existing knowledge. Manen (1977) outlines three levels of reflection:
technical, deliberative, and critical rationality. Technical rationality accentuates
achieving the curriculum objectives with no thought of any problems that the
classroom, school, or social contexts may show (Zeichner & Liston, 1987).
Deliberative rationality highlights clarifying the values of the context. At
the uppermost level, critical rationality, social conditions, moral, and
ethical values are taken into consideration. Critical rationality includes “a
constant critique of domination, of institutions, and of repressive forms of
authority” (Van Manen, 1977). Educational decisions are made based on justice,
equality, and freedom. According to Gelter (2003), reflection is not only a
learning activity, but more importantly an ethical tool that utilises social
and personal values. Taking
all these abilities may underlie the development of a professional who is
self-aware, and therefore able to participate in self-monitoring and
self-regulation (Bandura 1989).

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Along with the models mentioned above, Schon (1983) also introduced
the ideas of reflection-in-action and reflection on-action.
Reflection-in-action states that the process of interpreting, analysing, and
providing explanations to multifaceted and situational problems through an
action, “the period in which we remain in the same situation” (Schon,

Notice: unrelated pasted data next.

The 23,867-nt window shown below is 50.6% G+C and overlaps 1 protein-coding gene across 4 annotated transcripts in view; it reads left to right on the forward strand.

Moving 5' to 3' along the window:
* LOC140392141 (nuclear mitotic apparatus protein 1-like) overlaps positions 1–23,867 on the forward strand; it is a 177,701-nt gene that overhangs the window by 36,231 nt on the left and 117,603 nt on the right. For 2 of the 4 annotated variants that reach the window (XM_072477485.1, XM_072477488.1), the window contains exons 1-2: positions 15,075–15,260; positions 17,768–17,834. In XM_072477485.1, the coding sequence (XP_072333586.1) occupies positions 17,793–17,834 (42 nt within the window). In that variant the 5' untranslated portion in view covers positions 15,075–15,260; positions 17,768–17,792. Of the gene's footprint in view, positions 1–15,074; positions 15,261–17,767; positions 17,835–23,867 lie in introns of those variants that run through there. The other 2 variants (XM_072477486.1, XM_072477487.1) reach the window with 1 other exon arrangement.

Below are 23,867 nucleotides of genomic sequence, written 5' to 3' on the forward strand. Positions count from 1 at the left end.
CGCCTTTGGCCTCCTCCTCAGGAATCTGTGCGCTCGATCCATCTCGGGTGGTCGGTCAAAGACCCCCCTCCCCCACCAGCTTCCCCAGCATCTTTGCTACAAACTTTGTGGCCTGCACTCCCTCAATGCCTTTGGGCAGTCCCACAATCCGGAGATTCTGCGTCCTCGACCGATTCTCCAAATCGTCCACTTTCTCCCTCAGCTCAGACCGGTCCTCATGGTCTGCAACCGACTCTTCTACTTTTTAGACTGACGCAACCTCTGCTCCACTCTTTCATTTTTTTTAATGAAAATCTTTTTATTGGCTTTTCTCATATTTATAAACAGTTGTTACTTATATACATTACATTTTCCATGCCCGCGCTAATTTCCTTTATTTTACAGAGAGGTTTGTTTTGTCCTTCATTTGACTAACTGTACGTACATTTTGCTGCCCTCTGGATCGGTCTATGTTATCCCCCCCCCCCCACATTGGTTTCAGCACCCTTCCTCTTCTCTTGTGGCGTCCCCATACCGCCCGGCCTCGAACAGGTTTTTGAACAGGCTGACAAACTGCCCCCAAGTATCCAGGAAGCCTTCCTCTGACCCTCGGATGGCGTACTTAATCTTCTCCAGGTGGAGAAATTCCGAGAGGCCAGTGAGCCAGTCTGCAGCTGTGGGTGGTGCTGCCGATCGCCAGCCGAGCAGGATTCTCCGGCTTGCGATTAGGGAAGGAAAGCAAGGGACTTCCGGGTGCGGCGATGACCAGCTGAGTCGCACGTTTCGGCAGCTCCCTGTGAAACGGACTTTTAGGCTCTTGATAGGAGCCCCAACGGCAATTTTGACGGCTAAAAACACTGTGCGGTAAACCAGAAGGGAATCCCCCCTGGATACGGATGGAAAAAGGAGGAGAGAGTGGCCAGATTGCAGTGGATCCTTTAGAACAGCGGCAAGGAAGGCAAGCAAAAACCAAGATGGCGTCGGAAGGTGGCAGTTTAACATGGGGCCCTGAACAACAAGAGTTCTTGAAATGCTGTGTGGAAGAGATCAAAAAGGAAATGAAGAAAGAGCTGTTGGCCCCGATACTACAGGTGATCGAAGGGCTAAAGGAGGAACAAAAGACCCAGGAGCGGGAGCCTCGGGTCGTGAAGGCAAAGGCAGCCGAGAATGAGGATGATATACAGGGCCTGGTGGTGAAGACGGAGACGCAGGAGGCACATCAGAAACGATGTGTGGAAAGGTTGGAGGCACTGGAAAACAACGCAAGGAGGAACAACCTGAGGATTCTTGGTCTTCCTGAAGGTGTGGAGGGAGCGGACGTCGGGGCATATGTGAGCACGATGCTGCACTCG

1983). Reflection-on-action takes place when the educator has left the arena of
endeavour and mentally reconstructs that arena to analyse actions and events.
Schon (1987) summarized his “reflective practitioner” theory as
follows:

Design professionals such as architects and urban designers,
along with experts of such professions as law, management, teaching, and
engineering, deal often with uncertainty, uniqueness, and conflict. The non-routine
situations of practice are at least partially unknown and must in some way be
made coherent. Skilful practitioners learn to conduct and frame experiments in
which they enforce a kind of consistency on chaotic situations and thereby determine
consequences and implications of their selected frames. From time to time,
their-efforts to give order to a situation incite unexpected consequences-“back
talk” that gives the situation a new meaning. They pay attention and
reframe the problem. It is this collaborative of problem framing, on-the-spot
experiment, detection of consequences and implications, back talk and response
to back talk, that establishes a reflective discussion with the resources of a